Investigators from The Roslin Institute, at the University of Edinburgh have discovered that during the lifetime of an individual, brain cells change their genetic make-up. This finding could offer new insight into neurological diseases. The study is published in the journal Nature and was conduced together with researchers from Italy, The Netherlands, the United States, Japan and Australia.
The researchers identified genes known as retrotransponsons - which are responsible for thousands of tiny alterations in the DNA of brain tissue. They discovered that the genes were especially active in areas of the brain associated with cell regeneration.
The researchers then mapped the locations of these genes in the human genome, allowing them to identify mutations that impact on brain function and that might cause the development of diseases.
Dr. Geoff Faulkner, of The Roslin Institute at the University of Edinburgh, explained:
"This research completely overturns the belief that the genetic make-up of brain cells remains static throughout life and provides us with new information about how the brain works.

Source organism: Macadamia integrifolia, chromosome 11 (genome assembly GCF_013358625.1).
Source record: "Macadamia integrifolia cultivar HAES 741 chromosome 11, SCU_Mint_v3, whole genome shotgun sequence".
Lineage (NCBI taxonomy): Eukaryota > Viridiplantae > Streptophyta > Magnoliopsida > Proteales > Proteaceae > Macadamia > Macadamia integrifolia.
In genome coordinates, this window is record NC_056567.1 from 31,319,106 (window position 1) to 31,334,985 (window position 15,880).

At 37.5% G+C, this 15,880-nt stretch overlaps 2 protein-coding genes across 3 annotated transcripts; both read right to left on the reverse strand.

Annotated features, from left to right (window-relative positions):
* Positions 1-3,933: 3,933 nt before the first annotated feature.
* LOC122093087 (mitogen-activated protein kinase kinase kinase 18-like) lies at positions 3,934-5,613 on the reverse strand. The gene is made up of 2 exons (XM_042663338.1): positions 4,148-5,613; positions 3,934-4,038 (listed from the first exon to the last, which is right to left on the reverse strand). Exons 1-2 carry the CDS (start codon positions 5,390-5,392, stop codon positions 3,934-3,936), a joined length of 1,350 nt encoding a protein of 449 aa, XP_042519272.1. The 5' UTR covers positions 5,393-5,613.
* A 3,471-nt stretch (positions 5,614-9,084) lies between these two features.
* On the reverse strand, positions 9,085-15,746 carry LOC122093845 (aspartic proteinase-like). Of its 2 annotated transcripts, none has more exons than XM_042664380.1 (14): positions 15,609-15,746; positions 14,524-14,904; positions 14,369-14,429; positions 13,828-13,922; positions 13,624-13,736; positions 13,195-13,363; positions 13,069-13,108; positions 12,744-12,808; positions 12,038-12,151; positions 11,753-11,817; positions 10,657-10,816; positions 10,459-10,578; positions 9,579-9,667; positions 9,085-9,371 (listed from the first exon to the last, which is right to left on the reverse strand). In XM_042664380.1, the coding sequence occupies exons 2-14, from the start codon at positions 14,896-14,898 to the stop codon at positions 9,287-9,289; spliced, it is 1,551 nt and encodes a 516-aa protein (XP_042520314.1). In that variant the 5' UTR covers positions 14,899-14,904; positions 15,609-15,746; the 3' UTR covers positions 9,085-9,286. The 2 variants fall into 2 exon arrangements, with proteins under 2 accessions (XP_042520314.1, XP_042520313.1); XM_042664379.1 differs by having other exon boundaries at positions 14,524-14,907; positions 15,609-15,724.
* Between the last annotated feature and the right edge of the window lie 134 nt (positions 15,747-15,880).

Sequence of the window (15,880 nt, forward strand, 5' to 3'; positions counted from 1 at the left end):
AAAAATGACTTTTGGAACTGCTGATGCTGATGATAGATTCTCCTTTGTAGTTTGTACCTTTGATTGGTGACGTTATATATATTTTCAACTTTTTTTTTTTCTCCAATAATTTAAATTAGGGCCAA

If we can understand better how these subtle genetic changes occur we could shed light on how brain cells regenerate, how processes like memory formation may have a genetic basis and possible link the activity of these genes to brain diseases."
This is the first investigation to reveal that brain cells are genetically different to other cells within the body. In addition the study reveals that the genes are also genetically distinct from each other.
The scientists are now trying to find out whether brain tumor formation and neurodegenerative diseases, such as Alzheimer's are linked to alterations in retrotransposon activity.
The study received funding from the Wellcome Trust, the Biotechnology and Biological Sciences Research Council and the Australian National Health and Medical Research Council.
Written by: Grace Rattue